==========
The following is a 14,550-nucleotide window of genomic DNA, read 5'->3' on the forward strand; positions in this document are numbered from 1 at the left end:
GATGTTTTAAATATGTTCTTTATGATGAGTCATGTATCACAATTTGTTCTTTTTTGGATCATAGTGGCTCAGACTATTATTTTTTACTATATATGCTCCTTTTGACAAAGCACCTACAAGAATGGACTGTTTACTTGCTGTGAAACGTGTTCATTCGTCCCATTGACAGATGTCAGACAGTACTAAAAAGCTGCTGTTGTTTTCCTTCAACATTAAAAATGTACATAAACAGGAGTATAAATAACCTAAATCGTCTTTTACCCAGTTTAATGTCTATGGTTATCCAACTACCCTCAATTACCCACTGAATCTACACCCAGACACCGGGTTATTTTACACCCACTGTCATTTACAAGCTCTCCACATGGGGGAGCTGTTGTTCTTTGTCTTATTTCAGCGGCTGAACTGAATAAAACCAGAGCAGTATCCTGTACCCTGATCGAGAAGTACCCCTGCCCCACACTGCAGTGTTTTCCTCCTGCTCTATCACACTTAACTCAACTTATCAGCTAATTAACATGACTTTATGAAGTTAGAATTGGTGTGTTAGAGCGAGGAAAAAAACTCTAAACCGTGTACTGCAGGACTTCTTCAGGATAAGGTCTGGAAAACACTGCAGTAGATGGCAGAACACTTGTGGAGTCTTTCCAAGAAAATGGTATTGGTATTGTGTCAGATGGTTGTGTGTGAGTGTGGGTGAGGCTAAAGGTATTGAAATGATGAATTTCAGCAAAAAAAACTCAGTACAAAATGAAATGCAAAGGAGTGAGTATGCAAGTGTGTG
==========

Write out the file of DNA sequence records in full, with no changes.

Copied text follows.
The following is a 14,550-nucleotide window of genomic DNA, read 5'->3' on the forward strand; positions in this document are numbered from 1 at the left end:
GATGTTTTAAATATGTTCTTTATGATGAGTCATGTATCACAATTTGTTCTTTTTTGGATCATAGTGGCTCAGACTATTATTTTTTACTATATATGCTCCTTTTGACAAAGCACCTACAAGAATGGACTGTTTACTTGCTGTGAAACGTGTTCATTCGTCCCATTGACAGATGTCAGACAGTACTAAAAAGCTGCTGTTGTTTTCCTTCAACATTAAAAATGTACATAAACAGGAGTATAAATAACCTAAATCGTCTTTTACCCAGTTTAATGTCTATGGTTATCCAACTACCCTCAATTACCCACTGAATCTACACCCAGACACCGGGTTATTTTACACCCACTGTCATTTACAAGCTCTCCACATGGGGGAGCTGTTGTTCTTTGTCTTATTTCAGCGGCTGAACTGAATAAAACCAGAGCAGTATCCTGTACCCTGATCGAGAAGTACCCCTGCCCCACACTGCAGTGTTTTCCTCCTGCTCTATCACACTTAACTCAACTTATCAGCTAATTAACATGACTTTATGAAGTTAGAATTGGTGTGTTAGAGCGAGGAAAAAAACTCTAAACCGTGTACTGCAGGACTTCTTCAGGATAAGGTCTGGAAAACACTGCAGTAGATGGCAGAACACTTGTGGAGTCTTTCCAAGAAAATGGTATTGGTATTGTGTCAGATGGTTGTGTGTGAGTGTGGGTGAGGCTAAAGGTATTGAAATGATGAATTTCAGCAAAAAAAACTCAGTACAAAATGAAATGCAAAGGAGTGAGTATGCAAGTGTGTG